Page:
Home / News / Groups interested in running Missouri tax-credit scholarship fund are all faith-based
tax-credit scholarship

Groups interested in running Missouri tax-credit scholarship fund are all faith-based

All of the organizations interested in collecting and distributing Missouri’s new tax-credit scholarship funds for private schools have religious affiliations.

The application process to help manage the MOScholars program signed into law last year closes March 11. Groups that have indicated an intent to become “educational assistance organizations” starting next fall include Children’s Tuition Fund, an arm of the Colorado-based Association of Christian Schools International; and The Herzog Foundation, endowed by the late Missouri businessman Stanley Herzog. The foundation launched in 2020 “to catalyze and accelerate the development of quality Christ-centered K-12 education so that families and culture flourish,” according to its website.

The MOScholars program allows residents to receive a credit of up to 50 percent of state tax liability for donating to the educational assistance organizations. The groups then will grant the annual scholarships of up to $6,375, prioritizing students with special needs or from low-income families. Eligible students can apply for the scholarships to start in the 2022-23 school year. The state treasurer’s office is expected to publish its rules by early March on how the program will be run.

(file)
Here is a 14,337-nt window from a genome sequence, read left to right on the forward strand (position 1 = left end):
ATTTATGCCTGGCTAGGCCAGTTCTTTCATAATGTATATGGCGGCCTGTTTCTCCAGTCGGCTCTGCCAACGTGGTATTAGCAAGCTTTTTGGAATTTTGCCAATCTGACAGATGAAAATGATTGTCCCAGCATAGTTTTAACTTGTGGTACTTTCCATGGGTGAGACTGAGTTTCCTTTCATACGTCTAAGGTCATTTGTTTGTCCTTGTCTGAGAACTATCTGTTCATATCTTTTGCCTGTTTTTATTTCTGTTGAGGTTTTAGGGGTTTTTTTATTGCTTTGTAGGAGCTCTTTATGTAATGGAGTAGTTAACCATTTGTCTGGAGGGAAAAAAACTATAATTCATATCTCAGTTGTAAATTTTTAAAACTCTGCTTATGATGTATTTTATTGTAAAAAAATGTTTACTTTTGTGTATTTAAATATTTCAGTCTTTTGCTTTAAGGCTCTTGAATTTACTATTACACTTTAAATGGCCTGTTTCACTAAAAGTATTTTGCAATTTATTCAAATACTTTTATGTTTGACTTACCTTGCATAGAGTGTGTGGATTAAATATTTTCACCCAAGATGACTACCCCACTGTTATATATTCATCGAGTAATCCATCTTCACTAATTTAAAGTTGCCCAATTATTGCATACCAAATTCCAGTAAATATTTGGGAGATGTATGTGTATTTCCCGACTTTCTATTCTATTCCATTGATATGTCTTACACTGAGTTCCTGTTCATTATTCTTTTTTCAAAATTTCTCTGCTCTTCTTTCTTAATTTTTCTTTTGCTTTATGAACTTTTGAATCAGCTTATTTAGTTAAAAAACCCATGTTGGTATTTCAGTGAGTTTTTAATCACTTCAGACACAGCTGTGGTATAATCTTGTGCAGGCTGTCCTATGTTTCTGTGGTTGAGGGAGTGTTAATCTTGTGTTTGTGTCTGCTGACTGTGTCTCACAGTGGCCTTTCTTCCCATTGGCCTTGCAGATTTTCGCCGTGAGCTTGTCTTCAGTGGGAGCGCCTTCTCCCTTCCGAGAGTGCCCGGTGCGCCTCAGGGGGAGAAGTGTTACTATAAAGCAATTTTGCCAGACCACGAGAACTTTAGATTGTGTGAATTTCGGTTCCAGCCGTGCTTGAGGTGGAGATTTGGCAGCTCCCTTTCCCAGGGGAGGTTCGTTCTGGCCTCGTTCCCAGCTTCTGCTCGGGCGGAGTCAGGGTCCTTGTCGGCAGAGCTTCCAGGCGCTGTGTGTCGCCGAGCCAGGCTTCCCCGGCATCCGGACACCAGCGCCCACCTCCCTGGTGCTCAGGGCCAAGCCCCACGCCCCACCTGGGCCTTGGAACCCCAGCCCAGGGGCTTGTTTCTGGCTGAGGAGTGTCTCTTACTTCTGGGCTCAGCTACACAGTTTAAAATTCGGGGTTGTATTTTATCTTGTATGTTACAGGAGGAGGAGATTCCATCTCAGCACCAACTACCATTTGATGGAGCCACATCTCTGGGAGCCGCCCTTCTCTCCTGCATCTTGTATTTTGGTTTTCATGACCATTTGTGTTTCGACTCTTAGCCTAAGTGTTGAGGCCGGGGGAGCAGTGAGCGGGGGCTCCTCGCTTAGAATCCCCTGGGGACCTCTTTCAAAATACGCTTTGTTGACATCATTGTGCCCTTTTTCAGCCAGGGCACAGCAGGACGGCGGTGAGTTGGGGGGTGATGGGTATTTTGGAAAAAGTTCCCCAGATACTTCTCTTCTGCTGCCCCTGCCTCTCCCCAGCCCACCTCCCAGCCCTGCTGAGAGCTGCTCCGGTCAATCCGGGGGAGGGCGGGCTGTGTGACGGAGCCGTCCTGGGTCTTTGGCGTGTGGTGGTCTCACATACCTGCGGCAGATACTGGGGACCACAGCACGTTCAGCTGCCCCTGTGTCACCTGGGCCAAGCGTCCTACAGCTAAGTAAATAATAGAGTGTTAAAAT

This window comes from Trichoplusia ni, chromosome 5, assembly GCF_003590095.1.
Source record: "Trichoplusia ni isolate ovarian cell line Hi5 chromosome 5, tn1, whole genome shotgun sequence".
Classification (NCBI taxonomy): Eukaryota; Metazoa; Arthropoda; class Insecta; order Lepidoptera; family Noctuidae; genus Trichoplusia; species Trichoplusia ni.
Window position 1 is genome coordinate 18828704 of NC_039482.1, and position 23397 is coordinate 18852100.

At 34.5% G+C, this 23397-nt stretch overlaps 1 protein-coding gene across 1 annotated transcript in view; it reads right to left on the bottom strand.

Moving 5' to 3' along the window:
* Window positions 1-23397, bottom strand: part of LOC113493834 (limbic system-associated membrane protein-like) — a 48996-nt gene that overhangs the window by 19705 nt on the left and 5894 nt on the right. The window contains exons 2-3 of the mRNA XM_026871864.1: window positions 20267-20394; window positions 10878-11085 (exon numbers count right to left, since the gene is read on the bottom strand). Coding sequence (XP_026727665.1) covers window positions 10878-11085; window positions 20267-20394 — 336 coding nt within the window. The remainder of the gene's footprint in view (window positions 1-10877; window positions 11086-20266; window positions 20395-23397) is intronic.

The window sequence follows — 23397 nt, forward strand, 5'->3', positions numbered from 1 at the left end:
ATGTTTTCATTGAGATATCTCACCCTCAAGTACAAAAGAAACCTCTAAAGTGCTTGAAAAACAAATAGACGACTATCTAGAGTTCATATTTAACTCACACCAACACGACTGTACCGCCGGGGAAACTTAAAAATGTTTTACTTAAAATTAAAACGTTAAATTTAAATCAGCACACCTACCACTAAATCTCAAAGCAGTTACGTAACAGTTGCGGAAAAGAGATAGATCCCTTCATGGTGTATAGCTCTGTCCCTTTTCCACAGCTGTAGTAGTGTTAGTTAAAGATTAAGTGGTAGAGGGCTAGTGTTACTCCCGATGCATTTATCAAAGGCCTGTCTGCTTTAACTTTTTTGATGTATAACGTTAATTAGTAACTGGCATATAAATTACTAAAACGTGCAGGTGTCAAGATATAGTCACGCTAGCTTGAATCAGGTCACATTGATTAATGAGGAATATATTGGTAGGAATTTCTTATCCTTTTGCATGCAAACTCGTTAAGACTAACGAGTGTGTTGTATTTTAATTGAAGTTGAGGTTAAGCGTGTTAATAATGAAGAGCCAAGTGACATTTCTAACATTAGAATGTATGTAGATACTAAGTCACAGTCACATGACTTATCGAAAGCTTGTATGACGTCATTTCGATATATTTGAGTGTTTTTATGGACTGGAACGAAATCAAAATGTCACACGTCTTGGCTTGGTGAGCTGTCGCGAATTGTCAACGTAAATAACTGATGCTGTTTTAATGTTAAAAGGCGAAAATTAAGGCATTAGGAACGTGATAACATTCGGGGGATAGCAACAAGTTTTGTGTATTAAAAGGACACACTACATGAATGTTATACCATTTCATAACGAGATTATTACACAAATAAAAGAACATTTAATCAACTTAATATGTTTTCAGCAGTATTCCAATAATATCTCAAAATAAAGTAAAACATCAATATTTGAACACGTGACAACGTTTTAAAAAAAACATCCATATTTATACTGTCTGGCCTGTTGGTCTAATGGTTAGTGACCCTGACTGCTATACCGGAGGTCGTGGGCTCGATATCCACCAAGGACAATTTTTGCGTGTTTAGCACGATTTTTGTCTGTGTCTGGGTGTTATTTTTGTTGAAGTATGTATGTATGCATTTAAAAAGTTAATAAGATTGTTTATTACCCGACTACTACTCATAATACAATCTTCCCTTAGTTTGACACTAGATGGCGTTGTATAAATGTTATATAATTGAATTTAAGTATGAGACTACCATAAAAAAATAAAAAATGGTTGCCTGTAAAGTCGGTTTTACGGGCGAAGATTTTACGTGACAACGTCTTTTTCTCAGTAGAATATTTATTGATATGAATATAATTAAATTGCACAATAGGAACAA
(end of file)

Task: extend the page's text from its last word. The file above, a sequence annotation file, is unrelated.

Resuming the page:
State Rep. Phil Christofanelli, R-St. Peters, who sponsored the bill last year, said it’s too early to comment on the groups applying to run the program. He said the law protects against religious discrimination by the educational assistance organizations. “It’s pretty well established in American law that you can’t discriminate for immutable characteristics like religion,” he said.

The program aims is to give families access to more options in a variety of school types, said Peter Franzen, associate executive director of the Children’s Education Alliance of Missouri, which is funded by school choice advocate Rex Sinquefield. The parent advocacy group has held informational sessions and received about 1,500 inquiries about the program.